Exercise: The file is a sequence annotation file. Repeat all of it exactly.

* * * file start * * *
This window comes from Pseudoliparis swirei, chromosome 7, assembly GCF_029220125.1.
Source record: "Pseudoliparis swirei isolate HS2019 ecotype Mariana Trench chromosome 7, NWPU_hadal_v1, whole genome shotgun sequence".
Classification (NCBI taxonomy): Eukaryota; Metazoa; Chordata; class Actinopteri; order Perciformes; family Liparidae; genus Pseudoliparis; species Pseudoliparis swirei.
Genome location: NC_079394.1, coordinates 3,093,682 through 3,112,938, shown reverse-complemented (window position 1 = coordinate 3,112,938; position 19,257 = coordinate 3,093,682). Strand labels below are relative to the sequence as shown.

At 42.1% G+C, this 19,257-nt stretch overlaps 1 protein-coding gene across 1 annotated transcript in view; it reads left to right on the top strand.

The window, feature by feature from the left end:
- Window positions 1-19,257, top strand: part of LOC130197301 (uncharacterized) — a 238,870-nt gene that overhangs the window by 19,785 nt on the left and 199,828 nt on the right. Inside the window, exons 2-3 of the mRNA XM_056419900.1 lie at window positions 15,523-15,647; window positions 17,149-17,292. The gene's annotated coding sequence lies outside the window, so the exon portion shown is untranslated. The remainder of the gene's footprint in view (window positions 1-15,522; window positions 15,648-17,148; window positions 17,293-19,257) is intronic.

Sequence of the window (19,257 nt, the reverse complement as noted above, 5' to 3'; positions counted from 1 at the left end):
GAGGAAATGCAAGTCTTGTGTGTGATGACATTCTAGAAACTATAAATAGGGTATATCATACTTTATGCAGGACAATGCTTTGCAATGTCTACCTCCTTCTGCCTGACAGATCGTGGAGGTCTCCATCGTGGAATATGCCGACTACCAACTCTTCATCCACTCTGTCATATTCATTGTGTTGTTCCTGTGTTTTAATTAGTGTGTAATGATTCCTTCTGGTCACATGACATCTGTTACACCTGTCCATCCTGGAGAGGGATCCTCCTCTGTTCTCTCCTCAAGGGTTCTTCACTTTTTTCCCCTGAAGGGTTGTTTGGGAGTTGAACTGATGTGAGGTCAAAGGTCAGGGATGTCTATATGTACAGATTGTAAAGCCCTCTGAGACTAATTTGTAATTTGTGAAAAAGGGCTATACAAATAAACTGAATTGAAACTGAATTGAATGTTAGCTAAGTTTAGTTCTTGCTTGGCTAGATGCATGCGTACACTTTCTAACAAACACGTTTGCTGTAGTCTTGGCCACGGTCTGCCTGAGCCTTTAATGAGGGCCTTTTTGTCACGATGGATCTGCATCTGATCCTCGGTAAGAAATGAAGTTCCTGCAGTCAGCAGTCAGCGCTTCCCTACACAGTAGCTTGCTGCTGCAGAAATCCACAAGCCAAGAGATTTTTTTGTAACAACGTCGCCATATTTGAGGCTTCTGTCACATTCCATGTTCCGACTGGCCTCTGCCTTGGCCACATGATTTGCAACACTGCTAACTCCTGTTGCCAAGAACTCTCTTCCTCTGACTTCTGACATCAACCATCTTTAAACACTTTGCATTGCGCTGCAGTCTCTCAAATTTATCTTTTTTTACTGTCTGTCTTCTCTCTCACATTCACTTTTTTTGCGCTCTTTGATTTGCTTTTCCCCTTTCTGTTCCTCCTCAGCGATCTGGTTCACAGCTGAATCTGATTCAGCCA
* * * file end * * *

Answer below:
This window comes from Pseudoliparis swirei, chromosome 7, assembly GCF_029220125.1.
Source record: "Pseudoliparis swirei isolate HS2019 ecotype Mariana Trench chromosome 7, NWPU_hadal_v1, whole genome shotgun sequence".
Classification (NCBI taxonomy): Eukaryota; Metazoa; Chordata; class Actinopteri; order Perciformes; family Liparidae; genus Pseudoliparis; species Pseudoliparis swirei.
Genome location: NC_079394.1, coordinates 3,093,682 through 3,112,938, shown reverse-complemented (window position 1 = coordinate 3,112,938; position 19,257 = coordinate 3,093,682). Strand labels below are relative to the sequence as shown.

At 42.1% G+C, this 19,257-nt stretch overlaps 1 protein-coding gene across 1 annotated transcript in view; it reads left to right on the top strand.

The window, feature by feature from the left end:
- Window positions 1-19,257, top strand: part of LOC130197301 (uncharacterized) — a 238,870-nt gene that overhangs the window by 19,785 nt on the left and 199,828 nt on the right. Inside the window, exons 2-3 of the mRNA XM_056419900.1 lie at window positions 15,523-15,647; window positions 17,149-17,292. The gene's annotated coding sequence lies outside the window, so the exon portion shown is untranslated. The remainder of the gene's footprint in view (window positions 1-15,522; window positions 15,648-17,148; window positions 17,293-19,257) is intronic.

Sequence of the window (19,257 nt, the reverse complement as noted above, 5' to 3'; positions counted from 1 at the left end):
GAGGAAATGCAAGTCTTGTGTGTGATGACATTCTAGAAACTATAAATAGGGTATATCATACTTTATGCAGGACAATGCTTTGCAATGTCTACCTCCTTCTGCCTGACAGATCGTGGAGGTCTCCATCGTGGAATATGCCGACTACCAACTCTTCATCCACTCTGTCATATTCATTGTGTTGTTCCTGTGTTTTAATTAGTGTGTAATGATTCCTTCTGGTCACATGACATCTGTTACACCTGTCCATCCTGGAGAGGGATCCTCCTCTGTTCTCTCCTCAAGGGTTCTTCACTTTTTTCCCCTGAAGGGTTGTTTGGGAGTTGAACTGATGTGAGGTCAAAGGTCAGGGATGTCTATATGTACAGATTGTAAAGCCCTCTGAGACTAATTTGTAATTTGTGAAAAAGGGCTATACAAATAAACTGAATTGAAACTGAATTGAATGTTAGCTAAGTTTAGTTCTTGCTTGGCTAGATGCATGCGTACACTTTCTAACAAACACGTTTGCTGTAGTCTTGGCCACGGTCTGCCTGAGCCTTTAATGAGGGCCTTTTTGTCACGATGGATCTGCATCTGATCCTCGGTAAGAAATGAAGTTCCTGCAGTCAGCAGTCAGCGCTTCCCTACACAGTAGCTTGCTGCTGCAGAAATCCACAAGCCAAGAGATTTTTTTGTAACAACGTCGCCATATTTGAGGCTTCTGTCACATTCCATGTTCCGACTGGCCTCTGCCTTGGCCACATGATTTGCAACACTGCTAACTCCTGTTGCCAAGAACTCTCTTCCTCTGACTTCTGACATCAACCATCTTTAAACACTTTGCATTGCGCTGCAGTCTCTCAAATTTATCTTTTTTTACTGTCTGTCTTCTCTCTCACATTCACTTTTTTTGCGCTCTTTGATTTGCTTTTCCCCTTTCTGTTCCTCCTCAGCGATCTGGTTCACAGCTGAATCTGATTCAGCCA